Government owes municipalities while municipalities owe Eskom and Rand Water.
SOUTH African municipalities owe Eskom 16,2bn while national and provincial government departments owe municipalities 6,6bn. These are the shocking numbers which punched holes in Inter-Governmental Relations [IGR], proving different spheres of our government need to improve working relations. National Treasury has raised concerns on how non-payment continues to threaten the stability of municipal finances.
When Treasury officials briefed members of the standing committee on appropriations in parliament earlier in March on the 2018 division of revenue bill, they gave an update on local government debt. As at 31 December 2017, municipalities owed Eskom R16.2bn and owed water boards R7.3bn, the oversight committee heard. The overall creditors number is R41.2bn, said Jan Hattingh, Chief Director of Local Government Budget Analysis at Treasury.
In turn, Treasury highlighted government debt owed to municipalities.
As at 31 December 2017 provincial government owed R3.7bn, down from R4bn reported on June 30 and national government owed R2.9bn, an increase from R2.5bn reported on June 30. The process of reducing outstanding debt should be accelerated, Treasury said. "The culture of non-payment threatens municipal financial sustainability," said Hattingh.
Hattingh referred to the Finance Minister’s Budget Speech, where he highlighted that the Director General will be issuing a directive to all government departments and public institutions to pay suppliers on time, or be charged with financial misconduct.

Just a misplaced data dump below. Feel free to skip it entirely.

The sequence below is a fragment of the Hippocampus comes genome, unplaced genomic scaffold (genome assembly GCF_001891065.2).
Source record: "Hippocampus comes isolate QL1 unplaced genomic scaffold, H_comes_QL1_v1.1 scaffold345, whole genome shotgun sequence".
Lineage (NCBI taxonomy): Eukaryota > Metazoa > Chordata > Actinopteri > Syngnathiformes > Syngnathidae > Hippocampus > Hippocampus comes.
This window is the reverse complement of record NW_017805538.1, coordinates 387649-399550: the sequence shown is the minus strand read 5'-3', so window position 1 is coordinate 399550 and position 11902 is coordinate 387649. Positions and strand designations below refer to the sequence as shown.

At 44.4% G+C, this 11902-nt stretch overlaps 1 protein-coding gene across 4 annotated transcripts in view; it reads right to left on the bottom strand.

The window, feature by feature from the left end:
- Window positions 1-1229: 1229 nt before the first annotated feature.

Hattingh also stressed that when suppliers, usually small and medium enterprises, are not paid within 30 days, in effect it destroys the jobs government is trying to create.
Majileng Mgqaleni, Deputy Director General of Intergovernmental and Fiscal Relations also spoke on the issue of non-payments. “It is a societal problem. Government owes municipalities, municipalities owe Eskom,” she said.
“We believe it is a political issue to be addressed on a political level. Everyone as citizens has the responsibility to pay for services for government to work.”
Treasury is also collaborating with local government stakeholders to achieve municipal financial sustainability over the long term. Treasury is currently reviewing municipal borrowing policy as well.
Ngqaleni explained that the worst performing municipalities will be assisted to implement turnaround plans. In the 2017 mini-budget Treasury announced a new funding mechanism to support recovery plans to help municipalities in financial crisis. A new Municipal Restructuring Grant may be introduced in 2019/20, she explained. But municipalities must demonstrate a commitment to implement necessary reforms before they can access funding. This includes containing employee related costs, limiting non-priority spending, increasing revenue collection and adopting funded budgets. The mechanism is not meant to “bail out” municipalities. If necessary, government may place municipalities under intervention, Treasury said.
By Wandisile Kunene